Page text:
If you are interested in blogging or want to promote your book, please contact E. B. Davis at writerswhokill@gmail.com

Our May author interviews: Marla Cooper-5/3, Rhys Bowen-5/10, Cindy Brown-5/17, Martha Reed-5/24, Sherry Harris--5/31.

Saturday Guest Bloggers in May--Paty Jager-5/6 and Maren Anderson-5/13. WWK Saturday bloggers write on 5/20--Margaret S. Hamilton and on 5/27--Kait Carson. E. B. Davis blogs this month on 5/30.


“May 16, 2017 – The Women’s Fiction Writers Association (WFWA) today announced the finalists of the second annual Star Award, given to authors of published women’s fiction. Six finalists were chosen in two categories, General and Outstanding Debut. The winners of the Star Award will be announced at the WFWA Retreat in Albuquerque, New Mexico on September 23, 2017.”

In the general category, WWK’s Carla Damron was one of three finalist for her novel, The Stone Necklace. Go to Carladamron.com for more information. Congratulations, Carla!

Congratulations to our writers for the following publications:

Warren Bull's new Lincoln mystery, Abraham Lincoln In Court & Campaign has been released. Look for the Kindle version on February 3.

Shari Randall's "Pets" will be included in Chesapeake Crimes: Fur, Feathers, and Felonies anthology, which will be published in 2018. In the same anthology "Rasputin," KM Rockwood's short story, will also be published. Her short story "Goldie" will be published in the Busted anthology, which will be released by Level Best Books on April 25th.

In addition, our prolific KM will have the following shorts published as well: "Sight Unseen" in Fish Out of Water, Guppie (SinC) anthology, just released, and "Making Tracks" in Passport to Murder, Bouchercon anthology, October 2017.

Margaret S. Hamilton's short story, "Once a Kappa" was published as a finalist in the Southern Writer's Magazine annual short story contest issue. Mysterical-E published her "Double Crust Corpse" in the Fall 2016 issue. "Baby Killer" will appear in the 2017 solar eclipse anthology Day of the Dark to be published this summer prior to the eclipse in August.

Linda Rodriquez has two pending book publications. Plotting the Character-Driven Novel will be released by Scapegoat Press on November 29th. Every Family Doubt, the fourth Skeet Bannion mystery, is scheduled for release on October, 18, 2017. Look for the interview by E. B. Davis here on that date!

James M. Jackson's 4th book in the Seamus McCree series, Doubtful Relations, is now available. His novella "Low Tide at Tybee" appears February 7 as part of Lowcountry Crimes: Four Novellas, which is available for order.

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Wednesday, June 6, 2012

Agatha Nominated Sasscer Hill's Racing from Death

The nomination of Full Mortality for an Agatha Award in 2011 hasn’t jaded Sasscer Hill. She’s come back stronger with her second book in the Nikki Latrelle series, Racing from Death. I interviewed Sasscer just after the Malice Domestic Conference in 2011. You can read that interview here. Although I loved Full Mortality, Sasscer’s writing seems even stronger in her second book, and she doesn’t shy away from the horse racing world’s dire issues. If you haven’t yet read the series or the second book, grab a copy and arrange to read it when you have no obligations. You won’t want to stop reading Racing from Death. Please welcome Sasscer back to WWK.                                                                  E. B. Davis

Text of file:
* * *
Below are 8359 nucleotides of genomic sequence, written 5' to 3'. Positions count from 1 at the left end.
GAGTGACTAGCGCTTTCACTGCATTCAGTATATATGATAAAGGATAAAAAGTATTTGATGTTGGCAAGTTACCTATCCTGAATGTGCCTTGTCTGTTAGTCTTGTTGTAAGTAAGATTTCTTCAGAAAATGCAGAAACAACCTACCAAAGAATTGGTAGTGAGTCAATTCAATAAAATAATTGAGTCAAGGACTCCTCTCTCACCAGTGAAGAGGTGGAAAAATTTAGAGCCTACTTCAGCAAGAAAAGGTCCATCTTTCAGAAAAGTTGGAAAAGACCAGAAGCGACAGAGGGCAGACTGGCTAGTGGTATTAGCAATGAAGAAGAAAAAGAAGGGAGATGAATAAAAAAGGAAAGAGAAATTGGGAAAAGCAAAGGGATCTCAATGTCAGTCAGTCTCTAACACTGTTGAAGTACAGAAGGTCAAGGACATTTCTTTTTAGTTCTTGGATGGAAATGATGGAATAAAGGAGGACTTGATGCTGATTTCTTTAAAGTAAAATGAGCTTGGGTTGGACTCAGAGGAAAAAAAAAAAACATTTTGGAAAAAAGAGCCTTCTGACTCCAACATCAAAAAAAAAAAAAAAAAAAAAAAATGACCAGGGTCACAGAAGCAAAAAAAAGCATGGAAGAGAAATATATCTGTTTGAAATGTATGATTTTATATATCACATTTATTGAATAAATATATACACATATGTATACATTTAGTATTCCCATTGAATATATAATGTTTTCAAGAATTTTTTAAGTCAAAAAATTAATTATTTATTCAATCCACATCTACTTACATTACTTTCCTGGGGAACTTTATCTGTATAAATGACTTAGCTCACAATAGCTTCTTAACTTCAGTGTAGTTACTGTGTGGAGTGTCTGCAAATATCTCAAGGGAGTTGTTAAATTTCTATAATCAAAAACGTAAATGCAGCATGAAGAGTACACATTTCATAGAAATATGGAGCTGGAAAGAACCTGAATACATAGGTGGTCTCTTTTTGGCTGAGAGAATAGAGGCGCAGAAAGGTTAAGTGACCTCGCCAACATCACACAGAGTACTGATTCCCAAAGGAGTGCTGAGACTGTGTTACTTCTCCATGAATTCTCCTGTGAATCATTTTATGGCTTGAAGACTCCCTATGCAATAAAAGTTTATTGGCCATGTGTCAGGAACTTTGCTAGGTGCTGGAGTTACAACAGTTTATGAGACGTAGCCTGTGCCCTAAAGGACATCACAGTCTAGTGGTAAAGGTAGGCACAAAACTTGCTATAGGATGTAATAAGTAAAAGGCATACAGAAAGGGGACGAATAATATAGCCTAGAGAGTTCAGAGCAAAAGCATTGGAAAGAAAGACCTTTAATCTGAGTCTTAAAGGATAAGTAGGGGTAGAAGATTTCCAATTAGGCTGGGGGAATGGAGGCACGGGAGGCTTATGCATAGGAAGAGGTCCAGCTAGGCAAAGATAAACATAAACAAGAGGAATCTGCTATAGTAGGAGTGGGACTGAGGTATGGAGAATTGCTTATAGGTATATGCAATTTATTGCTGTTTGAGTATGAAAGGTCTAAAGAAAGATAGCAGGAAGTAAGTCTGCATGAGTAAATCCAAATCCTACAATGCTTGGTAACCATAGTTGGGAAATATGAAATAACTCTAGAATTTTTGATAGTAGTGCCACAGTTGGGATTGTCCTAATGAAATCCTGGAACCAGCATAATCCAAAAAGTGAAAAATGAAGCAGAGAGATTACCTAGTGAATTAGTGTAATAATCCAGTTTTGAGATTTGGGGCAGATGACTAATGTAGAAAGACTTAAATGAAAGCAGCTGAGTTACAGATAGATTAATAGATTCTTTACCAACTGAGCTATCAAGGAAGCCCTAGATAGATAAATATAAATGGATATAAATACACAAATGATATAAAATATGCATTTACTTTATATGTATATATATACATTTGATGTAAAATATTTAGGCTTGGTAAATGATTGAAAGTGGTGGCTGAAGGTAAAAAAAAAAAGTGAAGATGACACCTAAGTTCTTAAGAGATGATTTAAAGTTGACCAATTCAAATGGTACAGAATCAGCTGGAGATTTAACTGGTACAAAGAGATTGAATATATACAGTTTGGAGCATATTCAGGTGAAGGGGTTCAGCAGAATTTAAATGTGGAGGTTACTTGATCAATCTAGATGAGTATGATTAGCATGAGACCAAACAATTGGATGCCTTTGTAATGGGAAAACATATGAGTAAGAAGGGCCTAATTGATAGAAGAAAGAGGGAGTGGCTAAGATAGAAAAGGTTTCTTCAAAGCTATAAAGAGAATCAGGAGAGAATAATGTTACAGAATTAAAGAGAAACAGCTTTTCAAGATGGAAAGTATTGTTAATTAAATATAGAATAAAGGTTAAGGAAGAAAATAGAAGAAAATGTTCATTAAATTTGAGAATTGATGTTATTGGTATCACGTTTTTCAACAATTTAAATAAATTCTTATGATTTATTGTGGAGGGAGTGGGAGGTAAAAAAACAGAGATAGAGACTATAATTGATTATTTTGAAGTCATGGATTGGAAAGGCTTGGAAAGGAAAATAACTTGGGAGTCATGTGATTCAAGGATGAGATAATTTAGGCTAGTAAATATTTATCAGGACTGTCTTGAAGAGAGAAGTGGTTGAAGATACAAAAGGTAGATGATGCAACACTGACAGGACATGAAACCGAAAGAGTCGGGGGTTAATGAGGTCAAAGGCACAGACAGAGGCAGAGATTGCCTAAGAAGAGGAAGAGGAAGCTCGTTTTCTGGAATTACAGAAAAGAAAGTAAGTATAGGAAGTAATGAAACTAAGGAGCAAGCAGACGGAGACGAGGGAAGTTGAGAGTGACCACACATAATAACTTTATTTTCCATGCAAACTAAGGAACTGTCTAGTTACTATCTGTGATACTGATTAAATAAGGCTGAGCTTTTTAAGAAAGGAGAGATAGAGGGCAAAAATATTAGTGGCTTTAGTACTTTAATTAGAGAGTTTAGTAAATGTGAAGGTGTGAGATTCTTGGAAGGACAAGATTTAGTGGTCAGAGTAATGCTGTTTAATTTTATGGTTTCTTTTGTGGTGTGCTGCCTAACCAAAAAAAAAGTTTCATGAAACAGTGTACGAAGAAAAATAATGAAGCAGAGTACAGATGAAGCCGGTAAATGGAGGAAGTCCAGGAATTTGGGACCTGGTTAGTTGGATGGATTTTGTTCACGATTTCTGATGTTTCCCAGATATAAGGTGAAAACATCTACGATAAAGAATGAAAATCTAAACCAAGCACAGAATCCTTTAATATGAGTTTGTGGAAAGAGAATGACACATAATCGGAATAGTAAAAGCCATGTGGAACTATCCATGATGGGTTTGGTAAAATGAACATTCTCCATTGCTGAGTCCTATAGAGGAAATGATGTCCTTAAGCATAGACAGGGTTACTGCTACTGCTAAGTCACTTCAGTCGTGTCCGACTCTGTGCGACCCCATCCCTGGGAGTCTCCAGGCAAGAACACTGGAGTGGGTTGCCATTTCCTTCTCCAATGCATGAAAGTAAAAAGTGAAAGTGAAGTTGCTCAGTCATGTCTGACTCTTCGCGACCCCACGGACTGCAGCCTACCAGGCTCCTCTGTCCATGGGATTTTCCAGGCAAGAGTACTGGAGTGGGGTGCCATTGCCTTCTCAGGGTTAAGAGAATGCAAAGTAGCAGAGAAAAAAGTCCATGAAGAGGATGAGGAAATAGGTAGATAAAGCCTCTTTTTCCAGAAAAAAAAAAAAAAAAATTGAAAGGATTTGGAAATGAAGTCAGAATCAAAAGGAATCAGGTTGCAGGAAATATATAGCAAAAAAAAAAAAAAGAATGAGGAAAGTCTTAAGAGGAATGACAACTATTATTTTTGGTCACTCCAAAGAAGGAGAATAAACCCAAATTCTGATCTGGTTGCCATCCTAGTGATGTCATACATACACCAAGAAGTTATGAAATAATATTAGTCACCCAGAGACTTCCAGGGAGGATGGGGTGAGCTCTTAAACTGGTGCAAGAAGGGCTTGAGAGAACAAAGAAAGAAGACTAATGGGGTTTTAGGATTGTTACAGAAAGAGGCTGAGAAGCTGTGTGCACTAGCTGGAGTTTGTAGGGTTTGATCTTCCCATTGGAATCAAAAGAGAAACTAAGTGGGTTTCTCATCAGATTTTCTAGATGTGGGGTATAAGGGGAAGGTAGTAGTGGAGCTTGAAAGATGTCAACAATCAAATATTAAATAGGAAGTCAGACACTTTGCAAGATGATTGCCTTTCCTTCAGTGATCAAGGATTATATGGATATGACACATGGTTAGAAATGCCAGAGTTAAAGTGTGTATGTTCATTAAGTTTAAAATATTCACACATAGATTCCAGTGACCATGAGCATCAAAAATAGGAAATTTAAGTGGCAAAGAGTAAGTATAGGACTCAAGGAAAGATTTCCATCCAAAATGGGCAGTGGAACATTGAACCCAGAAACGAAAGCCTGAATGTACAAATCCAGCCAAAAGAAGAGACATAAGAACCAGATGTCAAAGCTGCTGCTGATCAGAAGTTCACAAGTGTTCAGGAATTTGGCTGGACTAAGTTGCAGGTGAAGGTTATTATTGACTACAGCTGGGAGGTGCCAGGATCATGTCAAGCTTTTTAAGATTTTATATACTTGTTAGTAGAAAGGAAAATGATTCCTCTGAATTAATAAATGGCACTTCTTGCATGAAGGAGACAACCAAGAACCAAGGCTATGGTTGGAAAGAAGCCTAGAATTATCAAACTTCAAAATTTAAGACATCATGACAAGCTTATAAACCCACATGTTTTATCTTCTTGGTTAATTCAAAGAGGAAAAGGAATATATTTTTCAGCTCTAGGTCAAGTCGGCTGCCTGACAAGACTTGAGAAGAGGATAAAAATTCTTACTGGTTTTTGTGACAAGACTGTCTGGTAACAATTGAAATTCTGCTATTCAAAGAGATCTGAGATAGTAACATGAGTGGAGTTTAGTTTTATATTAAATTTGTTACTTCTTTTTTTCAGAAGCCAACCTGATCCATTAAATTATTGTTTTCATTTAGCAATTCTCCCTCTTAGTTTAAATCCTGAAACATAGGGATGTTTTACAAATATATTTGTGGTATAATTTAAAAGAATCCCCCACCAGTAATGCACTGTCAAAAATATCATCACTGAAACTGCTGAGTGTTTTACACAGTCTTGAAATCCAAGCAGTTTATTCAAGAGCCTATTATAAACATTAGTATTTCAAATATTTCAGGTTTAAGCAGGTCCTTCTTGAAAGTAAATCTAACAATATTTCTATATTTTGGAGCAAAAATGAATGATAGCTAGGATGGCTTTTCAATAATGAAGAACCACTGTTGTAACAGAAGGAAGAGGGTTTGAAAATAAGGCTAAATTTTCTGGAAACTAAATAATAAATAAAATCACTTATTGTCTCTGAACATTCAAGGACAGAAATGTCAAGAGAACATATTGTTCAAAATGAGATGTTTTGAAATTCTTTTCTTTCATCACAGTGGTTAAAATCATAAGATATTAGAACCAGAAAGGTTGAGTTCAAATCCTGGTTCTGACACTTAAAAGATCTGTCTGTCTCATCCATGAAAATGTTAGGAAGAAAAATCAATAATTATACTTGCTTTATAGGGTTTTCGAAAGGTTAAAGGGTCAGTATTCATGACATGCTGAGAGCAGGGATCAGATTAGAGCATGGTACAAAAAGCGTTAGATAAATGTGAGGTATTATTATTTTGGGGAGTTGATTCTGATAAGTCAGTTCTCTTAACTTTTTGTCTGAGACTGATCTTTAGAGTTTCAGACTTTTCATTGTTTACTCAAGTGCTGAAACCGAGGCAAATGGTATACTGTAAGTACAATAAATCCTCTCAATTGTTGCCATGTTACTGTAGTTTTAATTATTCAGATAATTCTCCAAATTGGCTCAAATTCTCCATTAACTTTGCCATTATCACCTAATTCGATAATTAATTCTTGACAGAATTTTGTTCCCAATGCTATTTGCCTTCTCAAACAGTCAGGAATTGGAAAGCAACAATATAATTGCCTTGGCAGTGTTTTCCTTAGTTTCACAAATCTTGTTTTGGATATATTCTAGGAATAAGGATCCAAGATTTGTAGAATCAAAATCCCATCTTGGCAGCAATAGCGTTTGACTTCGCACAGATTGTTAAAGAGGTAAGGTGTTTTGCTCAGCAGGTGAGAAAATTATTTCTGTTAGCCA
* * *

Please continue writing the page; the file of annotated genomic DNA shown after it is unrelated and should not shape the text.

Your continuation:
EBD: You aren’t a stranger to the horse racing world. What is your experience with horse racing?

SH: A roller coaster ride! Nothing compares to the deep valleys and high peaks of owning a race horse. In 1982, I bought a broodmare to keep my riding horse company and establish an agribusiness that would lower our property taxes. The idea was to breed the mare and sell the youngsters. But I’ve always been a speed demon – a fast driver and lover of racing across the fields on horseback. I got bit by the racing bug and kept a foal to race. His sire’s name was “Feel the Power.” His dam was called “Swimming Home.” I named him “Sea Surge.”

The night he was born, I delivered him. Later I broke him and trained him right on the farm. Surge ran fairly well in his first start, but came up lame after the race. He’d sustained a slight crack in his shin bone. I was devastated. The vet said to give the horse several months off. I did and then began riding him on the farm again. When he was almost ready to start serious training, I made the mistake of putting a less experienced rider on him. Surge tossed this rider, took off down the driveway, galloped onto the county road, and hung a left onto Route 301. He ran on the paved shoulder, heading south in the north bound lane for over two miles.

By some miracle, he did not run into an oncoming eighteen wheeler and I got him safely home. I expected him to be dead lame. He wasn’t. He continued training and a few months later came flying down the stretch on the lead at Pimlico racetrack and won both his and my first race. It was one of the best moments of my life. Seeing that colt win was a high that had to be experienced to believed.